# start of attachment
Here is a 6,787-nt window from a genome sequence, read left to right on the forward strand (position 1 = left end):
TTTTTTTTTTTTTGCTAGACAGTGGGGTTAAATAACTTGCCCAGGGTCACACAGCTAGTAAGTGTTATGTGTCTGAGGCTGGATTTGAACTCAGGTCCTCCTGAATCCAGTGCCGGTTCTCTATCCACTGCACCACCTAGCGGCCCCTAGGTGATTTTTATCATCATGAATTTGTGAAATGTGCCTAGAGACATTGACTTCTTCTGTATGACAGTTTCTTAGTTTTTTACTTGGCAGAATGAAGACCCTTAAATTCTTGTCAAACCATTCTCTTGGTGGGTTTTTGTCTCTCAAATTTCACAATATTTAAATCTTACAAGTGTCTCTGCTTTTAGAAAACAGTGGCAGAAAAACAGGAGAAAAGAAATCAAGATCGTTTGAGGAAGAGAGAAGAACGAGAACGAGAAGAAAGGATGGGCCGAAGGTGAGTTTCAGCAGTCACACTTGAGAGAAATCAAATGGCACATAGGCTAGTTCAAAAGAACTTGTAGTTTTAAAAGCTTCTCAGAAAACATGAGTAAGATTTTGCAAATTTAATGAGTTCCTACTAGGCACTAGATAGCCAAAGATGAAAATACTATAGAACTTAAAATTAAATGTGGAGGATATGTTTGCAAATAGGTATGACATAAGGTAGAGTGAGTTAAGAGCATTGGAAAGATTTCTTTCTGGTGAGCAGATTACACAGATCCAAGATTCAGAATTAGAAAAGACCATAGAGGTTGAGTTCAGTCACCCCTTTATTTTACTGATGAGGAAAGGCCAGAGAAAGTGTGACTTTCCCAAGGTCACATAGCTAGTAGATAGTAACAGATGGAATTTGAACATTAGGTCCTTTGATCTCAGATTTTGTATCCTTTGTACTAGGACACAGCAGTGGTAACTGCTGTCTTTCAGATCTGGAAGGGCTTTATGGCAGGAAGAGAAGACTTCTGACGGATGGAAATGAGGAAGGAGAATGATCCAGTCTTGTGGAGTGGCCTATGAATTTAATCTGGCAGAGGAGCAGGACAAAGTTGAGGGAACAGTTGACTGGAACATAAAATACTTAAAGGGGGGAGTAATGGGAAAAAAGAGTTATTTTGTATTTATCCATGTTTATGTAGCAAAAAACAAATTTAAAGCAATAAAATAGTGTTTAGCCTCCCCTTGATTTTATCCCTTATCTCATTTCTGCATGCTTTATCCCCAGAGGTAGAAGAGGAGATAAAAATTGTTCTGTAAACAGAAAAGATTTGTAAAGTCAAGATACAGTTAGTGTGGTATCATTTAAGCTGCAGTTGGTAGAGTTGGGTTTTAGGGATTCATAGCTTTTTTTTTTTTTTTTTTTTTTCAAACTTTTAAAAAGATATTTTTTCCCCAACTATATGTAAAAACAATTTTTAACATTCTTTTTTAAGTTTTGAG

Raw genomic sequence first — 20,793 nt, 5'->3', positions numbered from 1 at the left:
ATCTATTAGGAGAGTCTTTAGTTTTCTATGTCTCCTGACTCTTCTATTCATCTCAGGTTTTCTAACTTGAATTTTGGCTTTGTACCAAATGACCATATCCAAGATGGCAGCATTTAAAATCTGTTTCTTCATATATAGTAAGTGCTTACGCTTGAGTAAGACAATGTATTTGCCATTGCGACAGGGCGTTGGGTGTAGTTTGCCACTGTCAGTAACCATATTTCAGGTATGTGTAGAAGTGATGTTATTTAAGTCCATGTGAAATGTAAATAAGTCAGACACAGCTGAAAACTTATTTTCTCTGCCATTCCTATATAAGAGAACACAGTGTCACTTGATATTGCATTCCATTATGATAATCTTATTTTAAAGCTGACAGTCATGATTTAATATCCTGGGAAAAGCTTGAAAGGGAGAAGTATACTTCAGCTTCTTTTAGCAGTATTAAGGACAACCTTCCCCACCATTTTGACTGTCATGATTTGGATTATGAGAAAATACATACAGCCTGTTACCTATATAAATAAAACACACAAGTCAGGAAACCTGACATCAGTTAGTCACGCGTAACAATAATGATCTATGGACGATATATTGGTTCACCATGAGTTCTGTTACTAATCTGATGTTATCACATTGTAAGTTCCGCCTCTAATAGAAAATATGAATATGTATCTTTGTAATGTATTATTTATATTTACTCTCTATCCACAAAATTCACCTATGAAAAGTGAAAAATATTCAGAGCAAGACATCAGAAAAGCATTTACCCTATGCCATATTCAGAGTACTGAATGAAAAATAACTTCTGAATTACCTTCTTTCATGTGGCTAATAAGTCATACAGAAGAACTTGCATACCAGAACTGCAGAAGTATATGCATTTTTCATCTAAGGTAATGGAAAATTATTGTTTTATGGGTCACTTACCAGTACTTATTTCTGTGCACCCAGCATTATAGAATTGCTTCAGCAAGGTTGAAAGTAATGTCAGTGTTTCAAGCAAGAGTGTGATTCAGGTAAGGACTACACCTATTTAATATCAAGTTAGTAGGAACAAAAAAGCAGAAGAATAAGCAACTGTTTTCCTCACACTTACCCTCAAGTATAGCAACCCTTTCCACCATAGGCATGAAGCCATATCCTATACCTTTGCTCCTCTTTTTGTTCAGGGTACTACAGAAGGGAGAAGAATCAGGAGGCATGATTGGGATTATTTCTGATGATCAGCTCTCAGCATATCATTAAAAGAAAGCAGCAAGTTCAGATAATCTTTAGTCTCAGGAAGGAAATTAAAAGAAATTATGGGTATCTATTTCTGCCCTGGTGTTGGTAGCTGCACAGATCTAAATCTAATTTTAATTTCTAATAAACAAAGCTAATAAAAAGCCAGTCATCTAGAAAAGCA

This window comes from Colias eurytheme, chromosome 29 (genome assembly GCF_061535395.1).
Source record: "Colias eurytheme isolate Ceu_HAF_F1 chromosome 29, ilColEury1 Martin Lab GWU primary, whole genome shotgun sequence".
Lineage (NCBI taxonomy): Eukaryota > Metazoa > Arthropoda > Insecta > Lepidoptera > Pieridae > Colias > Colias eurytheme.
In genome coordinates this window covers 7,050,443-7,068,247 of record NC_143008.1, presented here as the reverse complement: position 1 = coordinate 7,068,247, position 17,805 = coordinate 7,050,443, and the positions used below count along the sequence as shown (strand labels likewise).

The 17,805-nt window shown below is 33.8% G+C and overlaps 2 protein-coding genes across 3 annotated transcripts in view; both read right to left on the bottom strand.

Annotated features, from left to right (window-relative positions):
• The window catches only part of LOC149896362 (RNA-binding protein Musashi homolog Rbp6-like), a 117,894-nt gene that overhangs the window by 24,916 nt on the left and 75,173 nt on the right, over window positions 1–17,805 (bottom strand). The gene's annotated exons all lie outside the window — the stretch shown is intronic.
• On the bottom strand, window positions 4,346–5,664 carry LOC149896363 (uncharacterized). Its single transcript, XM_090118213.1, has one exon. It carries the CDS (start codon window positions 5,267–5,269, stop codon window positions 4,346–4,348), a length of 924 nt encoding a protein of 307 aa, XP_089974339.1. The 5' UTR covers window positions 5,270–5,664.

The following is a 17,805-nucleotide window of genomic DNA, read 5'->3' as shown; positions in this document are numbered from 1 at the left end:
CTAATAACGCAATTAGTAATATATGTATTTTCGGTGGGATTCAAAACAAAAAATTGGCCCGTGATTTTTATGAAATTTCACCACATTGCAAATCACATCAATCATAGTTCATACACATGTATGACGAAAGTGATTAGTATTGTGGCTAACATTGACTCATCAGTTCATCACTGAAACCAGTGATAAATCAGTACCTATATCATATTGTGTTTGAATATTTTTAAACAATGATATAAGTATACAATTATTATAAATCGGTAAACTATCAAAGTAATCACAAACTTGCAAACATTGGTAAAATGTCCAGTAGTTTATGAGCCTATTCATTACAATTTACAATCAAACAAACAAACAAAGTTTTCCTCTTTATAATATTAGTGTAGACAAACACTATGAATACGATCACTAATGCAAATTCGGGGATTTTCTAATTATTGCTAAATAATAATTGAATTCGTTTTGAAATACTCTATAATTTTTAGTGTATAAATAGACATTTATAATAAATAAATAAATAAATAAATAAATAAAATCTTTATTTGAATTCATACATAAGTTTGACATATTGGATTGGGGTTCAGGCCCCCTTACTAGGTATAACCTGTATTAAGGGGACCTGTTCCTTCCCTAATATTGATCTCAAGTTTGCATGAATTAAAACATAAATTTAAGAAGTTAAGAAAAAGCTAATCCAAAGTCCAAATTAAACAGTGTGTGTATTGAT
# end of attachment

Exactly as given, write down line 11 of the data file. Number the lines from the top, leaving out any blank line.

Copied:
• The window catches only part of LOC149896362 (RNA-binding protein Musashi homolog Rbp6-like), a 117,894-nt gene that overhangs the window by 24,916 nt on the left and 75,173 nt on the right, over window positions 1–17,805 (bottom strand). The gene's annotated exons all lie outside the window — the stretch shown is intronic.